dc.description.abstract<table><tr><td colspan="2" class="item-title">Making a Choice: The Process of Maintaining or Changing the Birth Plan</td></tr><tr class="item-sponsor"><td class="label">Conference Sponsor:</td><td class="value">Western Institute of Nursing</td></tr><tr class="item-year"><td class="label">Conference Year:</td><td class="value">2005</td></tr><tr class="item-author"><td class="label">Author:</td><td class="value">Callister, Lynn, RN, PhD, FAAN</td></tr><tr class="item-institute"><td class="label">P.I. Institution Name:</td><td class="value">Brigham Young University</td></tr><tr class="item-author-title"><td class="label">Title:</td><td class="value">Professor</td></tr><tr class="item-address"><td class="label">Contact Address:</td><td class="value">2525 North 860, East Provo, UT, 84604-4082, USA</td></tr><tr class="item-phone"><td class="label">Contact Telephone:</td><td class="value">801-422-3227</td></tr><tr class="item-email"><td class="label">Email:</td><td class="value">lynn_callister@byu.edu</td></tr><tr class="item-co-authors"><td class="label">Co-Authors:</td><td class="value">Troy W. Carlton</td></tr><tr><td colspan="2" class="item-abstract">Purpose/Aims: Giving birth is a powerful life event leaving a lasting impact on the childbearing woman. While birth is universal in nature, each woman's birth experience is different. Birth preferences may include no preferences, medicated, non-medicated, or &quot;wait and see,&quot; meaning that the decision will be made during labor. There is a body of literature on the perceptions of women about childbirth, but no qualitative studies could be found which identified the process of women changing their birth preference. The purpose of this qualitative study was to identify factors which contribute to women maintaining or changing their birth preferences. Rationale/Background: Birth can leave a lasting impact, either positive or negative, depending on women's perceptions of their experience. While clinicians may not view the birth as negative, the experience may be perceived so by the woman herself (Beck, 2004). Decades after giving birth, women's memories are still vivid and deeply felt. Women reported positive birth experiences when they felt in control, when communication with clinicians was effective, when decision making power was shared, and when women felt supported, valued and treated with respect by their caregivers. In addition, women reporting the highest levels of long-term satisfaction with their birth experience felt giving birth contributed to enhancing their sense of self-efficacy. Supporting a woman's birthing preference is an important key to a woman's satisfaction with her birth experience. In our clinical observations, we have witnessed women who have expressed their birth preference, yet have changed that preference once they were in active labor. Questions have emerged as to what factors influence this change in birth preference, the process women go through, and what if any impact it has on satisfaction with giving birth. Methods: A purposive sample of twenty (20) women who had recently given birth in one of three birthing units in the western mountain United States participated in the study. Women who indicated upon admission to the birthing unit that their birth preference was either &quot;un-medicated&quot; or classified themselves as &quot;wait and see&quot; who later changed their preference were included. Audio taped interviews conducted within three months of giving birth were transcribed and analyzed using content analysis in conjunction with a continuing review of the literature. Field notes, member checks, and further theoretical sampling with women who did not change their birth plans contributed to the trustworthiness of the data. Results: Themes included wanting an un-medicated birth, changing to a medicated birth, feeling disappointed, ambivalent, or satisfied; and reconsidering the change. The pivotal role of the nurse was also articulated. Practice patterns such as high rate of induction, timing and amount of epidural anesthesia, and other covert processes by nurses and other clinicians influenced birth preferences and perceptions of a positive birth experience. Implications: Nurses and other clinicians must provide a high level of supportive surveillance, respecting women's decisions if the birth is to be perceived as positive. Informing women of their options, actively assisting them with non-pharmacologic coping strategies, and discussing the risks and benefits of analgesia/anesthesia are helpful in supporting their choices. Building confidence in the woman's ability to accomplish her goals for giving birth is an essential nursing intervention. Understanding and appreciating the woman as an individual and celebrating birth will contribute to a positive birthing experience and subsequent psychosocial outcomes for the woman and the childbearing family.</td></tr></table>en_GB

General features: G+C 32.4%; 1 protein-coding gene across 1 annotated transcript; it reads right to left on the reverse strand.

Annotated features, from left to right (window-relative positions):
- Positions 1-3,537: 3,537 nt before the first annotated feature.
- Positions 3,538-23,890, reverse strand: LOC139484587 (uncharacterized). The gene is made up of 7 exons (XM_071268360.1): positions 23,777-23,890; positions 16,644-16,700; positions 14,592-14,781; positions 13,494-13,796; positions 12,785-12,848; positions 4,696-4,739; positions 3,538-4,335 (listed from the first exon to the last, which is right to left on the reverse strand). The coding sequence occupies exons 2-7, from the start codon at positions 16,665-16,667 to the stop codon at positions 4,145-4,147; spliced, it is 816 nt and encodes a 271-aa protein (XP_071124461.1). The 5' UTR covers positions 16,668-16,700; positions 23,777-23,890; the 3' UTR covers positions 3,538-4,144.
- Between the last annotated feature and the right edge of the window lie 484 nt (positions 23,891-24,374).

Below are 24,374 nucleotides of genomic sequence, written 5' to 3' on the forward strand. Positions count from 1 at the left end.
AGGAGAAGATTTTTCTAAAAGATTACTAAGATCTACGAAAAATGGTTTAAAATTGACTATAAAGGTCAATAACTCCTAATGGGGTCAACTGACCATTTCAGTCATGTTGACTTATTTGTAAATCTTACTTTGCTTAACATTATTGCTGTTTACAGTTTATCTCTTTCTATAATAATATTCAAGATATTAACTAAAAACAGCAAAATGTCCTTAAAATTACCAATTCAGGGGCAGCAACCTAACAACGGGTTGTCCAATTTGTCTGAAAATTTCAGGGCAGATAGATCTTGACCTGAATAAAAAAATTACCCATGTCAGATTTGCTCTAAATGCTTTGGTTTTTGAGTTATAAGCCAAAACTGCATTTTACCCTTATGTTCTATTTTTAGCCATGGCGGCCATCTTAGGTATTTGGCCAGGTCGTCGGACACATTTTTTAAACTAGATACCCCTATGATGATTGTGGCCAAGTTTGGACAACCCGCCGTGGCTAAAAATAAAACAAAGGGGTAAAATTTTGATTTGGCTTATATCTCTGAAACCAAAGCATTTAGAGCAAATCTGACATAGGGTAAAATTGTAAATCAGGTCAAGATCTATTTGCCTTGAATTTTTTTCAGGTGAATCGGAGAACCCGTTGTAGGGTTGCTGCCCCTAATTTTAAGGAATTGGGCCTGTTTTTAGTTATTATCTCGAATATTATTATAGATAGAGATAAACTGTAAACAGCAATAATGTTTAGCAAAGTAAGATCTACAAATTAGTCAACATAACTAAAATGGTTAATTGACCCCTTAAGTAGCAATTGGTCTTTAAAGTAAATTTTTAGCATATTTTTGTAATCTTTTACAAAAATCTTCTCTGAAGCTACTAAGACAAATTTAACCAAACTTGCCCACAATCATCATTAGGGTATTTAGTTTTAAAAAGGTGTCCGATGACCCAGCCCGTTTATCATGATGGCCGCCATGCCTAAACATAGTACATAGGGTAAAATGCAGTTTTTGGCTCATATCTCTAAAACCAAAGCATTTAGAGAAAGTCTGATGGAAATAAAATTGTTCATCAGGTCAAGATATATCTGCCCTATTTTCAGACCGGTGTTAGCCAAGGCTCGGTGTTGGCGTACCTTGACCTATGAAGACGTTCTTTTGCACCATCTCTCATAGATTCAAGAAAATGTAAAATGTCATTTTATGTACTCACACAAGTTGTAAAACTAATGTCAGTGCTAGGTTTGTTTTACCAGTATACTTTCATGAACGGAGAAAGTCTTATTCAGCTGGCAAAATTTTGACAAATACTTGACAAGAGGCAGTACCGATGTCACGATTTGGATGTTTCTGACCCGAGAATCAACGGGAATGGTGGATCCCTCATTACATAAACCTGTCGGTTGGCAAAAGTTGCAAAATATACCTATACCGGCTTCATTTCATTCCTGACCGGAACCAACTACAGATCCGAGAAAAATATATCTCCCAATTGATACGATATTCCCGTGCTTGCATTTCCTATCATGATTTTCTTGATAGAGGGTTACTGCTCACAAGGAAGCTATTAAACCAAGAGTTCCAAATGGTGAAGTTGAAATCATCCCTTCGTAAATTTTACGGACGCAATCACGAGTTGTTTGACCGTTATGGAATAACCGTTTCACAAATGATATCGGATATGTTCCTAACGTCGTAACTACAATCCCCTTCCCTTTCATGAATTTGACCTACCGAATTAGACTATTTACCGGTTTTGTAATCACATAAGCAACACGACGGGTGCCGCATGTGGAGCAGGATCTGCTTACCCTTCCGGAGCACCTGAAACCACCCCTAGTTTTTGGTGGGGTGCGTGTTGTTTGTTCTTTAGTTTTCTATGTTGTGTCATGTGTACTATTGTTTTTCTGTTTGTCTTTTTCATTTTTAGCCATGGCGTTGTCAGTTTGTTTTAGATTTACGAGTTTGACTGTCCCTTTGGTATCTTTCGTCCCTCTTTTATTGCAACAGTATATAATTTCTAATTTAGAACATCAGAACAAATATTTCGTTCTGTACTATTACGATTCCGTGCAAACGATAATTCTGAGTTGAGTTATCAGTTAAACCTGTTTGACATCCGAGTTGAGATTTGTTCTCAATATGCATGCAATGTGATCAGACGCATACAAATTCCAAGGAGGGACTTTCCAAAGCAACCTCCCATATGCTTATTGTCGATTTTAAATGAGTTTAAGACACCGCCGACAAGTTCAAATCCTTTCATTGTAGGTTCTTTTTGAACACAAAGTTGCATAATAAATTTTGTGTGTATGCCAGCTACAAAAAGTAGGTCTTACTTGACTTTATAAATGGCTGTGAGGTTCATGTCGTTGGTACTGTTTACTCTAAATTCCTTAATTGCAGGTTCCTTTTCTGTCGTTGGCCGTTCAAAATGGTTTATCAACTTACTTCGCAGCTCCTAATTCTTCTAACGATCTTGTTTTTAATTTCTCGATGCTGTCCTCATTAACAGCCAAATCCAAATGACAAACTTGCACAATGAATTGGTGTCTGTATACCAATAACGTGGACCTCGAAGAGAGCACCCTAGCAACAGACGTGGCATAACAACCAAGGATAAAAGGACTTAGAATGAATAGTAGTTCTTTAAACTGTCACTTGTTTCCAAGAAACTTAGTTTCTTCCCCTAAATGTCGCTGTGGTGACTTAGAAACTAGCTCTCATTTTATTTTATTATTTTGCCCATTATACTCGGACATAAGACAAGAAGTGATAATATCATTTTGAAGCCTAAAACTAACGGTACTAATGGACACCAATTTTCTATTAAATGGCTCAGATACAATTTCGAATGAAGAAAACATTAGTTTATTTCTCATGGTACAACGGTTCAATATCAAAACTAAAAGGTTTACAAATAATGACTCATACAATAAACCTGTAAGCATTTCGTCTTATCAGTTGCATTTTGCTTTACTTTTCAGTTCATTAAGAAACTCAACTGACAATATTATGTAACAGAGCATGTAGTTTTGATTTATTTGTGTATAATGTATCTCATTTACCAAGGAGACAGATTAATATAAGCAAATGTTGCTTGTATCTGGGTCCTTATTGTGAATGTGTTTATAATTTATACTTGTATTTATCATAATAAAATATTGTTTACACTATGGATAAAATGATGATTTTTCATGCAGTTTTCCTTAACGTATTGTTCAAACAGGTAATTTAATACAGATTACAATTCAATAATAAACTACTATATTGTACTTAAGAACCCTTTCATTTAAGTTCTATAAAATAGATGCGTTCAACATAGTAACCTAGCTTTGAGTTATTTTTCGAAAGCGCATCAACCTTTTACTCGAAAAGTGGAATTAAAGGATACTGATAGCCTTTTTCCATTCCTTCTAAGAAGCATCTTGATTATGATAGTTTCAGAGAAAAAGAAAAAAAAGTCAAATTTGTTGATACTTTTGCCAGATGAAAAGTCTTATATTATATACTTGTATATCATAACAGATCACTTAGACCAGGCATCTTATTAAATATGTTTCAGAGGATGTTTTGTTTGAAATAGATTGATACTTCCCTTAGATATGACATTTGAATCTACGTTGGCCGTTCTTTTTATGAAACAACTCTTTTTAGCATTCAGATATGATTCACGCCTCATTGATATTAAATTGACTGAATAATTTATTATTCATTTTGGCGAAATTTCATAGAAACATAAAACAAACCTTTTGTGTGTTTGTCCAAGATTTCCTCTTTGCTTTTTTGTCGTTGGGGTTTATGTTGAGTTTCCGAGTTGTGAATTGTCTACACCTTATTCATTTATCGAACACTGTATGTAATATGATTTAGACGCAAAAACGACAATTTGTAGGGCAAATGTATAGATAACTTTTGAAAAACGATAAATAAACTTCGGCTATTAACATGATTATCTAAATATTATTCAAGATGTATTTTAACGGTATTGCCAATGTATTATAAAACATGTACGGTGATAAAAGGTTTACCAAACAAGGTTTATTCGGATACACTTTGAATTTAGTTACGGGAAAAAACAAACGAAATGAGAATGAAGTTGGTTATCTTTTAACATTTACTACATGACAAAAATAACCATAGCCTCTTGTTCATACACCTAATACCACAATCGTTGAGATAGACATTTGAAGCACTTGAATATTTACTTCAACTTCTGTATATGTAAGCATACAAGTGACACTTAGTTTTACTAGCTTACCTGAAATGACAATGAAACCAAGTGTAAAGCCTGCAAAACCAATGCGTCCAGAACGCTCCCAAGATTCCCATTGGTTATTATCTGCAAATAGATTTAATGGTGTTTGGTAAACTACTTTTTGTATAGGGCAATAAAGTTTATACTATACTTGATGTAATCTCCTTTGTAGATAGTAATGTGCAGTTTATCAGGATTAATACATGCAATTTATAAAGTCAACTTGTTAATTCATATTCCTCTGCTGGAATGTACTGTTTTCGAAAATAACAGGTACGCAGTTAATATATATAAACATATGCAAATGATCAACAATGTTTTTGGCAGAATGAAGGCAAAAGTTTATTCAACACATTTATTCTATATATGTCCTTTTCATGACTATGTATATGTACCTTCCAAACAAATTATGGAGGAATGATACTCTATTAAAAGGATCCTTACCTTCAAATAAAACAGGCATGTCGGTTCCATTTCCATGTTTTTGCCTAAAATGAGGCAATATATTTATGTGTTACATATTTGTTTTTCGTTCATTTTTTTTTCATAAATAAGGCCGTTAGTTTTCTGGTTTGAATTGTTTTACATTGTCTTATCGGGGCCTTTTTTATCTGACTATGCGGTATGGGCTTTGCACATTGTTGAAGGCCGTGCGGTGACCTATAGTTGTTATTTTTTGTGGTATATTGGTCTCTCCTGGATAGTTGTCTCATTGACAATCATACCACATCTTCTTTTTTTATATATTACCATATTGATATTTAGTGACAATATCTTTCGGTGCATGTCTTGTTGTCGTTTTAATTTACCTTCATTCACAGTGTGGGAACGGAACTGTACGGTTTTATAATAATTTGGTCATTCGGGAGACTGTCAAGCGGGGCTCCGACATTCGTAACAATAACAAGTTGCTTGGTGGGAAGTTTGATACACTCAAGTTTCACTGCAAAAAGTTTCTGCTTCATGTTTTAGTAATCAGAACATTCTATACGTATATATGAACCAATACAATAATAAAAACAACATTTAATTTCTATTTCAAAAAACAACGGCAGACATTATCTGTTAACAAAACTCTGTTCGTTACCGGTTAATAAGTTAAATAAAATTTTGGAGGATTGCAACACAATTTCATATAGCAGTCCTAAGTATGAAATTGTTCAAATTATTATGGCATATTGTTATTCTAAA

dc.date.available2011-10-26T20:32:57Z-
dc.date.issued2011-10-17en_GB
dc.date.accessioned2011-10-26T20:32:57Z-
dc.description.sponsorshipWestern Institute of Nursingen_GB